2. Teach the dance steps of “Kawasaki.” The dance is very easy, and the sections repeat over and over; a video tutorial is available here.
  1. Start by standing sideways and take a step forward with you left leg. Now lift the right leg and tip your toes onto the ground behind you. At the same time, lift your left hand to your eyes as to observe the scenery. Repeat three times walking left, right, left. It should look like a leisurely walk in nature.
  2. Now turn toward the front with a step of the right leg, following with the left leg until both legs are next to each other, while both arms are stretched out swinging to the right. Now take a step back with the left leg, follow with the right and swing the arms toward the left; end by mimicking a mountain top by putting your fingertips together, above your head.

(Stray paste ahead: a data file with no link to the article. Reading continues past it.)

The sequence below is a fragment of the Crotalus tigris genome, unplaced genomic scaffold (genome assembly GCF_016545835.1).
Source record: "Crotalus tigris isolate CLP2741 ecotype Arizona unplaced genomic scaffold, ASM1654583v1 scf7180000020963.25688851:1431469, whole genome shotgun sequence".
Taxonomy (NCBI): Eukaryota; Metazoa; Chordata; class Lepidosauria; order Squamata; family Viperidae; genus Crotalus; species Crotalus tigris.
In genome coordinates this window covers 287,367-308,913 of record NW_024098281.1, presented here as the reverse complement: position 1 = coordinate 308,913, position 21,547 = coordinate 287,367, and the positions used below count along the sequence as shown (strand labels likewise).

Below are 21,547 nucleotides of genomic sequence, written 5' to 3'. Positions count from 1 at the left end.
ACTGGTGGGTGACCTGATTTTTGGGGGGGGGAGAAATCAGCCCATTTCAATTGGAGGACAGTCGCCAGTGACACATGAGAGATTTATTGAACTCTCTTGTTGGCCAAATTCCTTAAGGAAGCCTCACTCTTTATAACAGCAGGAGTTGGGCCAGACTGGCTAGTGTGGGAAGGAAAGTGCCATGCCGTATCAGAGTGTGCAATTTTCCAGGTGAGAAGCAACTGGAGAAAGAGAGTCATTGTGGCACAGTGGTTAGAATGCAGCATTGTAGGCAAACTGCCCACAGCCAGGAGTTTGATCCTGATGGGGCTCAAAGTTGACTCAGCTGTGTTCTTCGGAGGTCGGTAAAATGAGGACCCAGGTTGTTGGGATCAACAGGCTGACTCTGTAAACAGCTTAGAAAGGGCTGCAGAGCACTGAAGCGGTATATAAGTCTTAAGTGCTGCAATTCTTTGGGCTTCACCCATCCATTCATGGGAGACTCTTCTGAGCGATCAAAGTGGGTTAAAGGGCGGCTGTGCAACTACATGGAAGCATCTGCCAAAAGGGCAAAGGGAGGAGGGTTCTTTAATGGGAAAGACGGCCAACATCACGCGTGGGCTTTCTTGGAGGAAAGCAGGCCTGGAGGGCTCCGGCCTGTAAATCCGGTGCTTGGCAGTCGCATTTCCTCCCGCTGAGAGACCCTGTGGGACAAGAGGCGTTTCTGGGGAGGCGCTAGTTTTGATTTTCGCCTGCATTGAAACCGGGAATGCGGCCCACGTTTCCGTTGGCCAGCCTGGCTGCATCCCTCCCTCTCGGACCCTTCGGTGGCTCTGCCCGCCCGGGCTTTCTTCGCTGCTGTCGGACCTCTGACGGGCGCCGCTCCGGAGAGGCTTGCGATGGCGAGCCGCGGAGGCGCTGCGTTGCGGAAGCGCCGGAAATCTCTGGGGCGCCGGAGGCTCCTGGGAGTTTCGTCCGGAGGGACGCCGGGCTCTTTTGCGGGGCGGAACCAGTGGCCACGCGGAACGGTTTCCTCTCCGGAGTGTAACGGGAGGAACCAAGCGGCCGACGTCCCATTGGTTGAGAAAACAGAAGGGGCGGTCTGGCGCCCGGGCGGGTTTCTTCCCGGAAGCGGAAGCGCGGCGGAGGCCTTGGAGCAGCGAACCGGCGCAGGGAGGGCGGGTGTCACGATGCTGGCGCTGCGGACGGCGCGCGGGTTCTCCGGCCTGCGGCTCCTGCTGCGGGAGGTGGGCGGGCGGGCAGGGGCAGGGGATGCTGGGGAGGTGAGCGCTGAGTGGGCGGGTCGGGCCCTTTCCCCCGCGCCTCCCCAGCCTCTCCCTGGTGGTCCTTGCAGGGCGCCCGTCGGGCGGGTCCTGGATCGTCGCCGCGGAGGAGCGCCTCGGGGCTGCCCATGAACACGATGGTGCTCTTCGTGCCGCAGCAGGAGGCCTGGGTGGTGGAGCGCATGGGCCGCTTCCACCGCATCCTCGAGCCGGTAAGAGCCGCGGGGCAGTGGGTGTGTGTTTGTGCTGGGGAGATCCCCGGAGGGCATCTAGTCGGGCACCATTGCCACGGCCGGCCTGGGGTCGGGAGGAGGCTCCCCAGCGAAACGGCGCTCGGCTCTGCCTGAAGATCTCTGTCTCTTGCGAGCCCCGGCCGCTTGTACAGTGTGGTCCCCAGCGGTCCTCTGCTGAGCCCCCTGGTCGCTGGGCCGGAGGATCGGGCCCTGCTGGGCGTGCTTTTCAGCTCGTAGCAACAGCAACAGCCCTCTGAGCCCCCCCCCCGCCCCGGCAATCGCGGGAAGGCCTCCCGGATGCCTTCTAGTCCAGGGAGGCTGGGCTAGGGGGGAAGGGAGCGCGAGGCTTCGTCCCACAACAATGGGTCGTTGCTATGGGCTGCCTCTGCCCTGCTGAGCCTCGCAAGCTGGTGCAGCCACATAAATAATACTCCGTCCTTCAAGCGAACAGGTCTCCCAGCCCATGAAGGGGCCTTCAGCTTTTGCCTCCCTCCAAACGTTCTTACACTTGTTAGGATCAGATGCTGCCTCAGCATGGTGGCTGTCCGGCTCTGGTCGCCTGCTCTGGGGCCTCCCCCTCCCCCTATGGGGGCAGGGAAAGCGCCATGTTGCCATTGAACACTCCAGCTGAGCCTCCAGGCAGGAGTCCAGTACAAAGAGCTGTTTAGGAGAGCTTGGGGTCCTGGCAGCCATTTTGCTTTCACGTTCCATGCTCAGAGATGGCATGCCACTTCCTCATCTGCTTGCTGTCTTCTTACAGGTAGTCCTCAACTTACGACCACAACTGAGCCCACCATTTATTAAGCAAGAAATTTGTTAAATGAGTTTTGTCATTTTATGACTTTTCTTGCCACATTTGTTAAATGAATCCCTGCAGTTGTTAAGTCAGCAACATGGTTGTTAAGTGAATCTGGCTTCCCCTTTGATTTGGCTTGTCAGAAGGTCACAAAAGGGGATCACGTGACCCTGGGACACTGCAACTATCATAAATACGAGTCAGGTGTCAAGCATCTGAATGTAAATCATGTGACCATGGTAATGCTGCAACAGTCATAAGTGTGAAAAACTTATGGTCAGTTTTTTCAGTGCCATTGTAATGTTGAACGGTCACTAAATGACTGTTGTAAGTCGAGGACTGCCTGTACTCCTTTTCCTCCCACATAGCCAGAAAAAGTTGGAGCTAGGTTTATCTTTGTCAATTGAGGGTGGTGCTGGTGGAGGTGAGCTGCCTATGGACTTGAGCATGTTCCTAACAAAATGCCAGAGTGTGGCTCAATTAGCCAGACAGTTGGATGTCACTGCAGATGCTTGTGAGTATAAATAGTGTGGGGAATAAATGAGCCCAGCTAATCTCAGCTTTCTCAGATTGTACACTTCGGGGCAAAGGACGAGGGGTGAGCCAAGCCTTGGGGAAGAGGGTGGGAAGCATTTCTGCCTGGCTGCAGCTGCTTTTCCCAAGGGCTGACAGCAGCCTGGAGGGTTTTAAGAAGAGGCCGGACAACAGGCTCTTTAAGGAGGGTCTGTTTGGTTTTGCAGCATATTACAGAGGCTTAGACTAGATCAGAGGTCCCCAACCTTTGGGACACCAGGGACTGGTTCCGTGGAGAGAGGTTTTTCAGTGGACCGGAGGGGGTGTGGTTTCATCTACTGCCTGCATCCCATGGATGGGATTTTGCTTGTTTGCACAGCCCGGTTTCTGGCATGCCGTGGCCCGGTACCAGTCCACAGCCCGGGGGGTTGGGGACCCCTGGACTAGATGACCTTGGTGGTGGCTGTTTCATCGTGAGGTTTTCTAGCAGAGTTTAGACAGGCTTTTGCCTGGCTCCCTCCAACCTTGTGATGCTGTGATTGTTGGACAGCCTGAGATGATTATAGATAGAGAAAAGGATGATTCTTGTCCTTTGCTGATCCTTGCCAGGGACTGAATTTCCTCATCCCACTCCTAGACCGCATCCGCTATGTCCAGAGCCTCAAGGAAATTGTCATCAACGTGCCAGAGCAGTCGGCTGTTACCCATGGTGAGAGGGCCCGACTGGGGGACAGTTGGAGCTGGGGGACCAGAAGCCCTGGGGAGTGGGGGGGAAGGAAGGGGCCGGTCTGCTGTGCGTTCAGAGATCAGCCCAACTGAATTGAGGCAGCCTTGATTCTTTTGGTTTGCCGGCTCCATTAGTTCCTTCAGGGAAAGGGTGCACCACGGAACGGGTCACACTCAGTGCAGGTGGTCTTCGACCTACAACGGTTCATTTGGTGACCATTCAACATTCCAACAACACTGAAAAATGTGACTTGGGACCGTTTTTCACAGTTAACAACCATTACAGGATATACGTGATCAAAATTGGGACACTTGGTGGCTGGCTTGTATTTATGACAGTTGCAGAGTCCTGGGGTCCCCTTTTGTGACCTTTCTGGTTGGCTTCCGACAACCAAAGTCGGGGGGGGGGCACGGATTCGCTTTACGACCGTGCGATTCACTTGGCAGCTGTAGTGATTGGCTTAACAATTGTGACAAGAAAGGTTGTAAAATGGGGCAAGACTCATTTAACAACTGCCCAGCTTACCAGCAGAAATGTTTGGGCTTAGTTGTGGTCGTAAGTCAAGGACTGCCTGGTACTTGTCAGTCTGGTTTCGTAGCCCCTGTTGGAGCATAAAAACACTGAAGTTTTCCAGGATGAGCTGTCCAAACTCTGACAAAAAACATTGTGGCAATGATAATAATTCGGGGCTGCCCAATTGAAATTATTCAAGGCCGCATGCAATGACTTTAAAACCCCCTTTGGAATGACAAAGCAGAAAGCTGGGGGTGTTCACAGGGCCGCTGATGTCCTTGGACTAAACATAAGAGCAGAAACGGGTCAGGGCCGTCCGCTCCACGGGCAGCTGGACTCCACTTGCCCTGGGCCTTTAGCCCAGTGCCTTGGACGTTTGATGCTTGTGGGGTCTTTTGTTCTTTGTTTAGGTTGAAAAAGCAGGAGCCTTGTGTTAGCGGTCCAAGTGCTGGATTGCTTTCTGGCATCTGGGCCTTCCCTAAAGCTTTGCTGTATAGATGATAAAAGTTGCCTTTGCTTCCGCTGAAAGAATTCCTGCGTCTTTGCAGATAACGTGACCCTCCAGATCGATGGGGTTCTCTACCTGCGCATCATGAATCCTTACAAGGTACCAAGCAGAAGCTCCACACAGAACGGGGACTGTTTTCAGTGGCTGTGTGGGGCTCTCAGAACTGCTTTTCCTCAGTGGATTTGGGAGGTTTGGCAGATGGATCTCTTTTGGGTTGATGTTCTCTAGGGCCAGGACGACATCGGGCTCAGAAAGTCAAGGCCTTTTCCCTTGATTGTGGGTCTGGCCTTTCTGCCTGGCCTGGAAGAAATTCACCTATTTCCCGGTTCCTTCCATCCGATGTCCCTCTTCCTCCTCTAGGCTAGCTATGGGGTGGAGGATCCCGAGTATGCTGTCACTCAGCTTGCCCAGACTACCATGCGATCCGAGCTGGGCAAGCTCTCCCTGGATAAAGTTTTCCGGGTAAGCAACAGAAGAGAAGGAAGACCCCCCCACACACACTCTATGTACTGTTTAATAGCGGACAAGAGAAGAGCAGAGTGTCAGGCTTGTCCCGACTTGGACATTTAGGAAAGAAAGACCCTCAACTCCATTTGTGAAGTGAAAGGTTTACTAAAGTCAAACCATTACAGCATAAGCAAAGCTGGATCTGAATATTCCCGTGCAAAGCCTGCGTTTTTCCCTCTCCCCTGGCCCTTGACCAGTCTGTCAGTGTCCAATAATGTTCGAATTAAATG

3. Open up your arms to indicate the plains and rivers, while taking a step forward with the left foot. Lift you right leg across the left as if to kick a ball with you knee and clap twice.
  4. Lastly, repeat the same leg lift across the body to the right (stand on the right leg and lift the left) but only clap once before returning to the beginning of the sequence.


  • Students must be able to accurately dance the ‘Kawasaki’ to the “Gujo Odori” song.

Lesson 3: Japanese Mountain Folklore of Kintaro

  1. Talk about what a cultural treasure is.
    1. Many Japanese mountains are central to Japanese legends and seen as cultural rather than a natural treasures.